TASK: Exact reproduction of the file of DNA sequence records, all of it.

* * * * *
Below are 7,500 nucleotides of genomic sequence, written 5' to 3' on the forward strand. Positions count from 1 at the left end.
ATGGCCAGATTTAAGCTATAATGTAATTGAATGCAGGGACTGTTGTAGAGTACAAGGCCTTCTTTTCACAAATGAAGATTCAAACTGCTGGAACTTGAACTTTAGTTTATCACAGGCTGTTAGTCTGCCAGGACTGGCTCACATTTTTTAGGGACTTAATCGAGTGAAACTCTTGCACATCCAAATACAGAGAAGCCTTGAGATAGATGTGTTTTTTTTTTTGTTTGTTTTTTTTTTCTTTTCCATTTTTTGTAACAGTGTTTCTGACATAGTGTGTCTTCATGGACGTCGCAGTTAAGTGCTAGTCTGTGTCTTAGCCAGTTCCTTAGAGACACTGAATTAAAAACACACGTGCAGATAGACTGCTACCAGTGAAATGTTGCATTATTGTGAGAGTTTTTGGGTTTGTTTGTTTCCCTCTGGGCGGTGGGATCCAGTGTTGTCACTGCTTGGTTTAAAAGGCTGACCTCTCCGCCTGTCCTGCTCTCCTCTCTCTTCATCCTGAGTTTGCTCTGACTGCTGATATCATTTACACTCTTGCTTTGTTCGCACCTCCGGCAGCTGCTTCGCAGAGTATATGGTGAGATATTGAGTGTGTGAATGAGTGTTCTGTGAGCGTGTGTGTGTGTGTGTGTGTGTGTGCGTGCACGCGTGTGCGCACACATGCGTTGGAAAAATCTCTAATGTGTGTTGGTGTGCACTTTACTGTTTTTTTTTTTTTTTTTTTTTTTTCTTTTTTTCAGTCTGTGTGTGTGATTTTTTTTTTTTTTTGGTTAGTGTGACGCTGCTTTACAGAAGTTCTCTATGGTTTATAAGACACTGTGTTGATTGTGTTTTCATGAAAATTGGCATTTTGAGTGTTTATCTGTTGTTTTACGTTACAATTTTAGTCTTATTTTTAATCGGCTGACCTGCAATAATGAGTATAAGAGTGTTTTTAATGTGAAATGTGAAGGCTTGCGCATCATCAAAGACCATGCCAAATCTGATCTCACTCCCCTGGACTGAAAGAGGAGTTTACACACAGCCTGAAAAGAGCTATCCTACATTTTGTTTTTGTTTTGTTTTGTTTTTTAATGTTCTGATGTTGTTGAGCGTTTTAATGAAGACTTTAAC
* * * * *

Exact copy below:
Below are 7,500 nucleotides of genomic sequence, written 5' to 3' on the forward strand. Positions count from 1 at the left end.
ATGGCCAGATTTAAGCTATAATGTAATTGAATGCAGGGACTGTTGTAGAGTACAAGGCCTTCTTTTCACAAATGAAGATTCAAACTGCTGGAACTTGAACTTTAGTTTATCACAGGCTGTTAGTCTGCCAGGACTGGCTCACATTTTTTAGGGACTTAATCGAGTGAAACTCTTGCACATCCAAATACAGAGAAGCCTTGAGATAGATGTGTTTTTTTTTTTGTTTGTTTTTTTTTTCTTTTCCATTTTTTGTAACAGTGTTTCTGACATAGTGTGTCTTCATGGACGTCGCAGTTAAGTGCTAGTCTGTGTCTTAGCCAGTTCCTTAGAGACACTGAATTAAAAACACACGTGCAGATAGACTGCTACCAGTGAAATGTTGCATTATTGTGAGAGTTTTTGGGTTTGTTTGTTTCCCTCTGGGCGGTGGGATCCAGTGTTGTCACTGCTTGGTTTAAAAGGCTGACCTCTCCGCCTGTCCTGCTCTCCTCTCTCTTCATCCTGAGTTTGCTCTGACTGCTGATATCATTTACACTCTTGCTTTGTTCGCACCTCCGGCAGCTGCTTCGCAGAGTATATGGTGAGATATTGAGTGTGTGAATGAGTGTTCTGTGAGCGTGTGTGTGTGTGTGTGTGTGTGTGCGTGCACGCGTGTGCGCACACATGCGTTGGAAAAATCTCTAATGTGTGTTGGTGTGCACTTTACTGTTTTTTTTTTTTTTTTTTTTTTTTCTTTTTTTCAGTCTGTGTGTGTGATTTTTTTTTTTTTTTGGTTAGTGTGACGCTGCTTTACAGAAGTTCTCTATGGTTTATAAGACACTGTGTTGATTGTGTTTTCATGAAAATTGGCATTTTGAGTGTTTATCTGTTGTTTTACGTTACAATTTTAGTCTTATTTTTAATCGGCTGACCTGCAATAATGAGTATAAGAGTGTTTTTAATGTGAAATGTGAAGGCTTGCGCATCATCAAAGACCATGCCAAATCTGATCTCACTCCCCTGGACTGAAAGAGGAGTTTACACACAGCCTGAAAAGAGCTATCCTACATTTTGTTTTTGTTTTGTTTTGTTTTTTAATGTTCTGATGTTGTTGAGCGTTTTAATGAAGACTTTAAC